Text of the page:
Like a dry day with a blink of sun after weeks of record-breaking rainfall, the £80 billion Funding for Lending programme, launched yesterday, offers a vital glimmer of hope amid the continuing financial wreckage of the 2007 credit crunch.
The scheme, to be run by the Bank of England, is designed to jump-start the economy by enabling banks and building societies to borrow at low rates. This is a welcome, if overdue, practical step to make it easier for small businesses to borrow funds and for house purchasers, especially first-time buyers, to obtain mortgages.
Significantly, there is recognition of the need to ensure the banks do not simply sit on the cash. They will have to lend more if they want to borrow at the cheap rates, because access to the scheme is on a pound for pound basis for additional lending to the real economy. Banks which reduce their lending will have to pay higher fees.
This carrot-and-stick combination should be an incentive to provide loans but is it both too little and too late to rescue the economy from recession? With Funding for Lending offering rates in some cases half or less of what banks would pay in the finance markets, there should be some movement, even on a small scale. However, businesses who have been complaining about being denied loans are now increasingly reluctant to borrow, even at cheap rates, when the unresolved euro crisis is casting a black cloud over future prospects.
First-time buyers are among those most likely to benefit from banks and building societies increasing responsible lending. The catastrophic policy that got us into this mess of offering mortgages for 100% or more of the value of the house has impacted severely as banks have demanded much higher deposits.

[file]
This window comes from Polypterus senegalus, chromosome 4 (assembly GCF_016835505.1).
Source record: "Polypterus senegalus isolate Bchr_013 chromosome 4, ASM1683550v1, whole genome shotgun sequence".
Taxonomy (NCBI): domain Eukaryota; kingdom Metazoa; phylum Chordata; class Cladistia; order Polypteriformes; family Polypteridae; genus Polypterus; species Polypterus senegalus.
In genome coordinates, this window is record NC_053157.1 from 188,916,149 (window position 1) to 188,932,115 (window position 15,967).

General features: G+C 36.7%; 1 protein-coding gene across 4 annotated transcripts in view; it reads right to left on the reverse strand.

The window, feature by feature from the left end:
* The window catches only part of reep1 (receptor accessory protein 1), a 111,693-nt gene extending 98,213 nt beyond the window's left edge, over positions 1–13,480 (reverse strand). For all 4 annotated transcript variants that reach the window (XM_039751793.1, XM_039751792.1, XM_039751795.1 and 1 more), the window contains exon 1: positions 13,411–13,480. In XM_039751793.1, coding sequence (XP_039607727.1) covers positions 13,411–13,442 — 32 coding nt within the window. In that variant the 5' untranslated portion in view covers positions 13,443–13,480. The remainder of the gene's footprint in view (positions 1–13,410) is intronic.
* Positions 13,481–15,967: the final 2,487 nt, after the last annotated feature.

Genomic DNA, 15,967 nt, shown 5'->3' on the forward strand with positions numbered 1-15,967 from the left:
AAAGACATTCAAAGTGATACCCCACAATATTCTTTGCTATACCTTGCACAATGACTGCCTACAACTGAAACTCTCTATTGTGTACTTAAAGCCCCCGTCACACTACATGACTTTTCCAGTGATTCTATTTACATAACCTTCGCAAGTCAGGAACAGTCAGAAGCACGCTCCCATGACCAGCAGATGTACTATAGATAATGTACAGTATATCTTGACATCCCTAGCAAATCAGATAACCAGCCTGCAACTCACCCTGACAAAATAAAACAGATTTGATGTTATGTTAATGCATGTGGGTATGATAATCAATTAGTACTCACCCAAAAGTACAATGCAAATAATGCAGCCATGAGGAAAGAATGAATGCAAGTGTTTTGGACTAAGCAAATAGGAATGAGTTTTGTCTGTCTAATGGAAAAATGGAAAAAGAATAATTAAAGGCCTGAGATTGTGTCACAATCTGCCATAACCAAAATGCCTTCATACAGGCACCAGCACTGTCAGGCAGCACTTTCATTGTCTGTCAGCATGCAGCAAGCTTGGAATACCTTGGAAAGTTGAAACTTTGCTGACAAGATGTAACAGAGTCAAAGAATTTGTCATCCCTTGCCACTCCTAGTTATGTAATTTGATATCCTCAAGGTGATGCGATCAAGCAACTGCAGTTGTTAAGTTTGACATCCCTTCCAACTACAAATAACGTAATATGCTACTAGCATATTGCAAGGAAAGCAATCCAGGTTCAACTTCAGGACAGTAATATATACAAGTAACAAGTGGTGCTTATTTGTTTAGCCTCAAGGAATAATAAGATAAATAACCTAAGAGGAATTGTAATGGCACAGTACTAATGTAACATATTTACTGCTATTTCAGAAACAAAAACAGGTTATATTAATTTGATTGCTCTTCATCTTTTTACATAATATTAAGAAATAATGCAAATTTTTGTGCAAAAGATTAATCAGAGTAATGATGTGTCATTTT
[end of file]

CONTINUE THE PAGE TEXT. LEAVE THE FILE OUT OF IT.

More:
In Scotland the number of first-time buyers plummeted from 21,100 in 2003 to 7000 in 2009. That makes the figure of 9000 first-time buyers in the first six months of 2012 (a 21% increase on the same period last year) especially heartening news. This will be due to a number of factors but with average house prices within reach of the average wage in 93% of local authority areas, more people will be keen to step on the first rung of the property ladder.
With the Funding for Lending scheme to call on, banks have no excuse for not providing mortgages without repeating the mistakes of overlending to weak borrowers. This should eventually have positive consequences for the construction industry. Given the uncertainty in the eurozone, this will not amount to the green shoots of recovery.
Launching the low-interest rate scheme at a crane factory, the Chancellor said it showed Britain was not powerless to act in the face of the eurozone crisis. Having recognised the need for action, he should now heed the call of the director-general of the CBI for diggers on the ground.
We moderate all comments on HeraldScotland on either a pre-moderated or post-moderated basis. If you're a relatively new user then your comments will be reviewed before publication and if we know you well then your comments will be subject to moderation only if other users or the moderators believe you've broken the rules, which are available here.
Moderation is undertaken full-time 9am-6pm on weekdays, and on a part-time basis outwith those hours. Please be patient if your posts are not approved instantly.